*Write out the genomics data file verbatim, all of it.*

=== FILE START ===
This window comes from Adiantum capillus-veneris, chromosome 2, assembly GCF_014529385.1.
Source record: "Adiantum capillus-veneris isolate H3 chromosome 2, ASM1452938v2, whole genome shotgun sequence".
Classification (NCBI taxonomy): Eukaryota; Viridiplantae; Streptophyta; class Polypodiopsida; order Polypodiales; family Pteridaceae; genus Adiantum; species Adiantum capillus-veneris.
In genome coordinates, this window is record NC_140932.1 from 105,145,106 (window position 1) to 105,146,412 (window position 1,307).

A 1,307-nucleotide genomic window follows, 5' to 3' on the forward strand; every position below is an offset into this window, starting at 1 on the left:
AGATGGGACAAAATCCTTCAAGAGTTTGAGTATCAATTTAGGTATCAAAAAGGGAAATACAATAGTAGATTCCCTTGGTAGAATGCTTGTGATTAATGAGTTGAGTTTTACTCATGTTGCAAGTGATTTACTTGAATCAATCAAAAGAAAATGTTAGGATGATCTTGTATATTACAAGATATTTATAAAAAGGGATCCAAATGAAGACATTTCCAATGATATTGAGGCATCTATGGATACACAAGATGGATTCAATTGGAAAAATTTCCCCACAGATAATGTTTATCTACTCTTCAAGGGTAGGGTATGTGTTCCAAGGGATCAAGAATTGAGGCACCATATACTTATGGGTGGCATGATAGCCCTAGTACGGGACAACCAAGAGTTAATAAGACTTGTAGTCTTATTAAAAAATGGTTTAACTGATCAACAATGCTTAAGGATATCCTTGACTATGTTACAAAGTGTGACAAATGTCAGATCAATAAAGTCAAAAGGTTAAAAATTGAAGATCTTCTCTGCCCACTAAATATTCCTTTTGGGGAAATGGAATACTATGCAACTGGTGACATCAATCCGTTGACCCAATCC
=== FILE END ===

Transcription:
This window comes from Adiantum capillus-veneris, chromosome 2, assembly GCF_014529385.1.
Source record: "Adiantum capillus-veneris isolate H3 chromosome 2, ASM1452938v2, whole genome shotgun sequence".
Classification (NCBI taxonomy): Eukaryota; Viridiplantae; Streptophyta; class Polypodiopsida; order Polypodiales; family Pteridaceae; genus Adiantum; species Adiantum capillus-veneris.
In genome coordinates, this window is record NC_140932.1 from 105,145,106 (window position 1) to 105,146,412 (window position 1,307).

A 1,307-nucleotide genomic window follows, 5' to 3' on the forward strand; every position below is an offset into this window, starting at 1 on the left:
AGATGGGACAAAATCCTTCAAGAGTTTGAGTATCAATTTAGGTATCAAAAAGGGAAATACAATAGTAGATTCCCTTGGTAGAATGCTTGTGATTAATGAGTTGAGTTTTACTCATGTTGCAAGTGATTTACTTGAATCAATCAAAAGAAAATGTTAGGATGATCTTGTATATTACAAGATATTTATAAAAAGGGATCCAAATGAAGACATTTCCAATGATATTGAGGCATCTATGGATACACAAGATGGATTCAATTGGAAAAATTTCCCCACAGATAATGTTTATCTACTCTTCAAGGGTAGGGTATGTGTTCCAAGGGATCAAGAATTGAGGCACCATATACTTATGGGTGGCATGATAGCCCTAGTACGGGACAACCAAGAGTTAATAAGACTTGTAGTCTTATTAAAAAATGGTTTAACTGATCAACAATGCTTAAGGATATCCTTGACTATGTTACAAAGTGTGACAAATGTCAGATCAATAAAGTCAAAAGGTTAAAAATTGAAGATCTTCTCTGCCCACTAAATATTCCTTTTGGGGAAATGGAATACTATGCAACTGGTGACATCAATCCGTTGACCCAATCC